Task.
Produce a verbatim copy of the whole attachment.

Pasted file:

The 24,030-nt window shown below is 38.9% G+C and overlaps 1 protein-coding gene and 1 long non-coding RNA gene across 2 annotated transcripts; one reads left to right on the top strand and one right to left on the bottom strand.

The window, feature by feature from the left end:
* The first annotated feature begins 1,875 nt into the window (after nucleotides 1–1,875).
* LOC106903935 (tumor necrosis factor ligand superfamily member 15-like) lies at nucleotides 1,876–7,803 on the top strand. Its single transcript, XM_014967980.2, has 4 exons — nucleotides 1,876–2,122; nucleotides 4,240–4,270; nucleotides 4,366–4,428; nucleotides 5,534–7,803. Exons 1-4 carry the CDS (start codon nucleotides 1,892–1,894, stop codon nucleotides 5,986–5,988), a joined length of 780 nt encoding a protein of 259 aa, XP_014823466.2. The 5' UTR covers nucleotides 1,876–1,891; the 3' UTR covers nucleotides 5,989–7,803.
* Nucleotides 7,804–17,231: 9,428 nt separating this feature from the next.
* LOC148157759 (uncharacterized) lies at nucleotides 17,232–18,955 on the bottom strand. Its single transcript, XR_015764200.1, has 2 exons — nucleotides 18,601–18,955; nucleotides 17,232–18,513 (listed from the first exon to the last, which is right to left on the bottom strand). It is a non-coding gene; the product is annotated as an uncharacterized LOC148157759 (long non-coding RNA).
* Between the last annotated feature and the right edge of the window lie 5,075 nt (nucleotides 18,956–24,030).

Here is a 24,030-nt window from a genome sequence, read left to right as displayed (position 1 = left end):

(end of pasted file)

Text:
The 24,030-nt window shown below is 38.9% G+C and overlaps 1 protein-coding gene and 1 long non-coding RNA gene across 2 annotated transcripts; one reads left to right on the top strand and one right to left on the bottom strand.

The window, feature by feature from the left end:
* The first annotated feature begins 1,875 nt into the window (after nucleotides 1–1,875).
* LOC106903935 (tumor necrosis factor ligand superfamily member 15-like) lies at nucleotides 1,876–7,803 on the top strand. Its single transcript, XM_014967980.2, has 4 exons — nucleotides 1,876–2,122; nucleotides 4,240–4,270; nucleotides 4,366–4,428; nucleotides 5,534–7,803. Exons 1-4 carry the CDS (start codon nucleotides 1,892–1,894, stop codon nucleotides 5,986–5,988), a joined length of 780 nt encoding a protein of 259 aa, XP_014823466.2. The 5' UTR covers nucleotides 1,876–1,891; the 3' UTR covers nucleotides 5,989–7,803.
* Nucleotides 7,804–17,231: 9,428 nt separating this feature from the next.
* LOC148157759 (uncharacterized) lies at nucleotides 17,232–18,955 on the bottom strand. Its single transcript, XR_015764200.1, has 2 exons — nucleotides 18,601–18,955; nucleotides 17,232–18,513 (listed from the first exon to the last, which is right to left on the bottom strand). It is a non-coding gene; the product is annotated as an uncharacterized LOC148157759 (long non-coding RNA).
* Between the last annotated feature and the right edge of the window lie 5,075 nt (nucleotides 18,956–24,030).

Here is a 24,030-nt window from a genome sequence, read left to right as displayed (position 1 = left end):